A story in the tradition describes the importance of common life as a basis for the fourth pillar, preaching. In 1510, Spanish Dominican Friars arrived in Hispaniola (Dominican Republic and Haiti). There they saw how Spaniards treated the Indians cruelly and unjustly. They considered them as less than slaves. The friars befriended many indigenous people. They shared life with them daily.  When the friars complained to the authorities of their inhuman treatment of the Indians, the authorities patronized the Friars.

Finally, the friars knew they could not remain silent. They prayed, studied the gospel and wrote a homily together. They signed their names to the text.  Antonio des Montesinos was chosen to preach in Advent, 1511. His homily was based on, “I am the voice of one crying in the wilderness. . .” (John 1:23).

Montesinos preached, ‘I am the voice of Christ crying out in the desert of this island. Therefore, it would do you well to listen with all your heart to this voice which will be the most novel, the sharpest, the toughest, the most shocking and dangerous voice you have ever heard.   You live and die in mortal sin for the cruelty and tyranny done against these innocent peoples. With what right and by which justice do you hold these Indians in such horrible servitude? With what authority do you carry out such detestable wars against the people of these lands – people so meek and peaceful? – How can you hold these peoples so oppressed and fatigued? You kill them in order to acquire your precious gold every day. Are these not human beings?  Are you not obliged to love them as you love yourselves?’10

Montesinos was asked to retract his homily. He did not. He died before there was any substantial change in the treatment of the indigenous people. 500 years later the new Master of the Dominican Order, Bruno Cadoré, speaks of his attraction to the Dominicans because of their joyful community life and prayer. As a pediatrician he was sent to Haiti for two years. There he learned the gospel with the people. As Master of the Order, fr Cadoré will learn about the varied ministries of the Dominican family throughout the world.11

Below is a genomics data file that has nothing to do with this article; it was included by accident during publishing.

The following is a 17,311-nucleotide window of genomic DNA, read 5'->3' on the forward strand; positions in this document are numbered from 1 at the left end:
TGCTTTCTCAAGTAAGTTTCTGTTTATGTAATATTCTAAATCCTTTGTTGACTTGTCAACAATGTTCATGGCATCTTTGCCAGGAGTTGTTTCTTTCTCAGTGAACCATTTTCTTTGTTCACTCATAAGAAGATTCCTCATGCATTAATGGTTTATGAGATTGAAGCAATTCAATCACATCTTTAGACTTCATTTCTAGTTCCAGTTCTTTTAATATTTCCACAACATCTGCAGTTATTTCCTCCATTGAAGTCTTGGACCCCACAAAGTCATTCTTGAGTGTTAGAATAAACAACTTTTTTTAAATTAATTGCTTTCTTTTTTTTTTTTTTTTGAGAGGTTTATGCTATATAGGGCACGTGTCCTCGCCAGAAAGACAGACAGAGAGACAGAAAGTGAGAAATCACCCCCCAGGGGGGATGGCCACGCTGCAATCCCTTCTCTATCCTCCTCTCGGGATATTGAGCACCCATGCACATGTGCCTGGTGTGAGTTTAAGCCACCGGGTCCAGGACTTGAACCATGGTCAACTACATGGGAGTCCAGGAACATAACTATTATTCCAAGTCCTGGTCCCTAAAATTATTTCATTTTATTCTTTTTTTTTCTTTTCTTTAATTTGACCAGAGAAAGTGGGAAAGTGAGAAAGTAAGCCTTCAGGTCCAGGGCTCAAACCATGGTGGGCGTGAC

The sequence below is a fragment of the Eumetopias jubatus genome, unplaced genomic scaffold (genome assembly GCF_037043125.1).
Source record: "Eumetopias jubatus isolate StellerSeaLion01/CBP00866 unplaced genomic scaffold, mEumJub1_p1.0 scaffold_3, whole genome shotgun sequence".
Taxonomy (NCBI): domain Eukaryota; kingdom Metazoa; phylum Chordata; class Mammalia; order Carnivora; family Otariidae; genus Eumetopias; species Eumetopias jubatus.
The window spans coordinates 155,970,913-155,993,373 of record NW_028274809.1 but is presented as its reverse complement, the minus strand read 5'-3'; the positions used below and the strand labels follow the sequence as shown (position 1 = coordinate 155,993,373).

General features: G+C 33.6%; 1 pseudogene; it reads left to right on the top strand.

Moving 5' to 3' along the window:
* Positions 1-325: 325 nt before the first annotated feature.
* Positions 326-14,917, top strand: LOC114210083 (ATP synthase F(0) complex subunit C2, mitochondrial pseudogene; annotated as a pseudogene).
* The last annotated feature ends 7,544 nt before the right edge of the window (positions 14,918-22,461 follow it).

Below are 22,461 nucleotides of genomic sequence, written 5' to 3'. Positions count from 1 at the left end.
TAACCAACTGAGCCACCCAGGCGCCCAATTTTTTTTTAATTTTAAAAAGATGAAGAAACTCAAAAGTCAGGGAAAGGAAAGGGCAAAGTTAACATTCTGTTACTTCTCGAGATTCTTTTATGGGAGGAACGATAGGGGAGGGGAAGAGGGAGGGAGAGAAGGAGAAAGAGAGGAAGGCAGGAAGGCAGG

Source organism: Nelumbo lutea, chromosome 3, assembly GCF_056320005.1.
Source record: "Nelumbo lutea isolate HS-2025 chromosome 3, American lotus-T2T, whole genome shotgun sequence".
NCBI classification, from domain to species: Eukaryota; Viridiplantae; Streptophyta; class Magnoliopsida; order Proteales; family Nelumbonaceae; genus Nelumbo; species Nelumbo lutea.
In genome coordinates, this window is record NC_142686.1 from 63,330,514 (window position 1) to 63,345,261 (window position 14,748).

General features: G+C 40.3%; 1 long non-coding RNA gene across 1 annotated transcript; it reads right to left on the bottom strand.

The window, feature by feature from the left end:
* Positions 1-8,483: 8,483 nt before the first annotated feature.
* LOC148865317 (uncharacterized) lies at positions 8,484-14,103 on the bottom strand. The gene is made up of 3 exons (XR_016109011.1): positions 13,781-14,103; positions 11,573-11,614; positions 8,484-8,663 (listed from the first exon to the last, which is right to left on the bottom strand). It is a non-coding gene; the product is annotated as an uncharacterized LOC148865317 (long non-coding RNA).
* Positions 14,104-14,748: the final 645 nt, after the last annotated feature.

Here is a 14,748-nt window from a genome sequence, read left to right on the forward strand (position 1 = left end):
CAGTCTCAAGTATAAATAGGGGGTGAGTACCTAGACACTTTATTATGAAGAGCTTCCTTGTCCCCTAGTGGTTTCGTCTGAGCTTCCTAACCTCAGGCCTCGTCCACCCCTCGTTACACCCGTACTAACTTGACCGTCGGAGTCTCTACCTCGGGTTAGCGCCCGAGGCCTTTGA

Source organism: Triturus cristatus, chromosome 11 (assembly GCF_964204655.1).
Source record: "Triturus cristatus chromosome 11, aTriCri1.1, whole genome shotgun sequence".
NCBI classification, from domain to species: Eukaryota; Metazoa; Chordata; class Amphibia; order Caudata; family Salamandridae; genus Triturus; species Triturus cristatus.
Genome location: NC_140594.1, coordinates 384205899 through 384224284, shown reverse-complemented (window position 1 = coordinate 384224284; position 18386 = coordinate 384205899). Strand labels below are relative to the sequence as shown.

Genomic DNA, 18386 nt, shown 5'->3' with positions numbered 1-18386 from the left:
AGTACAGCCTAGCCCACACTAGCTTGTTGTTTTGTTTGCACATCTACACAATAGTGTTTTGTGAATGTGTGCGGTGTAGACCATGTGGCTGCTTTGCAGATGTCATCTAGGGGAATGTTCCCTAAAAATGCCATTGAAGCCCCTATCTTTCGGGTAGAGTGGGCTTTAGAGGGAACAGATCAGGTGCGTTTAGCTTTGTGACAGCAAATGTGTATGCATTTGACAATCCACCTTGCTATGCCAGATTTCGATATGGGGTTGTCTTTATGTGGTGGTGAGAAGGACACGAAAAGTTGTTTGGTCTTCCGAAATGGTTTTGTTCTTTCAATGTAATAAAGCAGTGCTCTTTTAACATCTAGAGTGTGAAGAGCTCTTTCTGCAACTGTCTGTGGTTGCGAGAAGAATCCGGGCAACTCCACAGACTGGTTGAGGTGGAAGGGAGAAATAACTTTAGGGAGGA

One group is the Dominican Sisters International (DSI) that was established in May 1995. Their goals include: Supporting one another in living out our identity as women preachers; facilitating communication and networking; fostering a more compassionate world through promoting peace and justice, integrity of creation and human rights; exploring and fostering collaborating initiates among the Dominican family.12

Another group is the Dominican laity of Austin, Texas. Since 1993, the Dominican Preaching Team formed fifty members in three communities (English and Spanish). They meet monthly for two hours for prayer, study, dialogue and decision making.  Each group lives the four Dominican characteristics, in particular, ministry of the Word, is at the heart of their lives. The Team encourages each member to define a preaching ministry before making permanent commitment to the Order. Some Spanish-speaking have given three-night evangelization missions in the neighbourhoods to form small faith communities. Many accompany the Team in giving Parish Missions. Some present the Rite of Christian Initiation of Adults in their parishes, others give reflections at wake services or while taking Communion to the sick. One member has been a street preacher for years working with drug addicts.13

The Dominican family has a long tradition of world-wide witness for the Holy Preaching.

Mary Margaret Pazdan, OP

 
1 For more information about the Cathars, see http://www.cathar.info/
2Barbara Beaumont, OP, “The Coming of the Preachers ,” at http://www.domlife.org/2006Stories/InternationalCommissions.htmAR
3 Ibid.
5 Don Goergen, OP, http://www.domlife.org/dlc/Resources/DonGoergan_Pillars.pdf. In this article, he re-names the “pillars.”
6 Ann Willits,OP, Catherine’s Café, http://catherinescafe.blogspot.com/ October 15, 2009.
7 Thomas Aquinas, Summa Theologiae, II-II, Q. 188, A. 7.
8 Joseph Ellul, OP, “Master DOMINIC and the Grace of  Preaching,” http://www.op-stjoseph.org/author/Gillen/2010/02
9 Raymond of Capua, The Life of Catherine of Siena, trans. Conleth Kearns (Wilmington, DE: Michael Glazier, 1980), part two, chapter 1, section 121. .
11 You Tube, Order of Preachers, September 7, 2010.
13 Helen Marie Raycraft, OP.

 

(26 February 2016)